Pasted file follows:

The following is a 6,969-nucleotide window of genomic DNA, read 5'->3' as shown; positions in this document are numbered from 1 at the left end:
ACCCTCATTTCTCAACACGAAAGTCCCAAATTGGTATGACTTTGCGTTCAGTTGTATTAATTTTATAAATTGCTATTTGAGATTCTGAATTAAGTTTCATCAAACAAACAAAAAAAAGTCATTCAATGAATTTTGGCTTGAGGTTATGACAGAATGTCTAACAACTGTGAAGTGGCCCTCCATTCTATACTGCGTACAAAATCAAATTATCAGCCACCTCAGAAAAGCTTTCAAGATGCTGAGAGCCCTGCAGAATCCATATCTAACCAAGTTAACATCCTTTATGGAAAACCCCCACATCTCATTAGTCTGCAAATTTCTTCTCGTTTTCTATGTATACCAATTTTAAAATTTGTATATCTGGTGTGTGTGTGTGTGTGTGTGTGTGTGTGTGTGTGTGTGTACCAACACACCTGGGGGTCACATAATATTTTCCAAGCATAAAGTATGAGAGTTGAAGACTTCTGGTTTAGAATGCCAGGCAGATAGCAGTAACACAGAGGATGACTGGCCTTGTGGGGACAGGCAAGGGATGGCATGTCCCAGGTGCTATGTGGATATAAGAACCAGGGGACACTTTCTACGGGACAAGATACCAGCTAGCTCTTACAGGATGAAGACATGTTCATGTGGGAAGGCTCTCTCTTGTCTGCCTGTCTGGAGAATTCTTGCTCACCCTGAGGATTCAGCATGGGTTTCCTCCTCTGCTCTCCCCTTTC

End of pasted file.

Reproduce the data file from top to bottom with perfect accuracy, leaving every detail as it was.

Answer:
The following is a 6,969-nucleotide window of genomic DNA, read 5'->3' as shown; positions in this document are numbered from 1 at the left end:
ACCCTCATTTCTCAACACGAAAGTCCCAAATTGGTATGACTTTGCGTTCAGTTGTATTAATTTTATAAATTGCTATTTGAGATTCTGAATTAAGTTTCATCAAACAAACAAAAAAAAGTCATTCAATGAATTTTGGCTTGAGGTTATGACAGAATGTCTAACAACTGTGAAGTGGCCCTCCATTCTATACTGCGTACAAAATCAAATTATCAGCCACCTCAGAAAAGCTTTCAAGATGCTGAGAGCCCTGCAGAATCCATATCTAACCAAGTTAACATCCTTTATGGAAAACCCCCACATCTCATTAGTCTGCAAATTTCTTCTCGTTTTCTATGTATACCAATTTTAAAATTTGTATATCTGGTGTGTGTGTGTGTGTGTGTGTGTGTGTGTGTGTGTGTGTACCAACACACCTGGGGGTCACATAATATTTTCCAAGCATAAAGTATGAGAGTTGAAGACTTCTGGTTTAGAATGCCAGGCAGATAGCAGTAACACAGAGGATGACTGGCCTTGTGGGGACAGGCAAGGGATGGCATGTCCCAGGTGCTATGTGGATATAAGAACCAGGGGACACTTTCTACGGGACAAGATACCAGCTAGCTCTTACAGGATGAAGACATGTTCATGTGGGAAGGCTCTCTCTTGTCTGCCTGTCTGGAGAATTCTTGCTCACCCTGAGGATTCAGCATGGGTTTCCTCCTCTGCTCTCCCCTTTC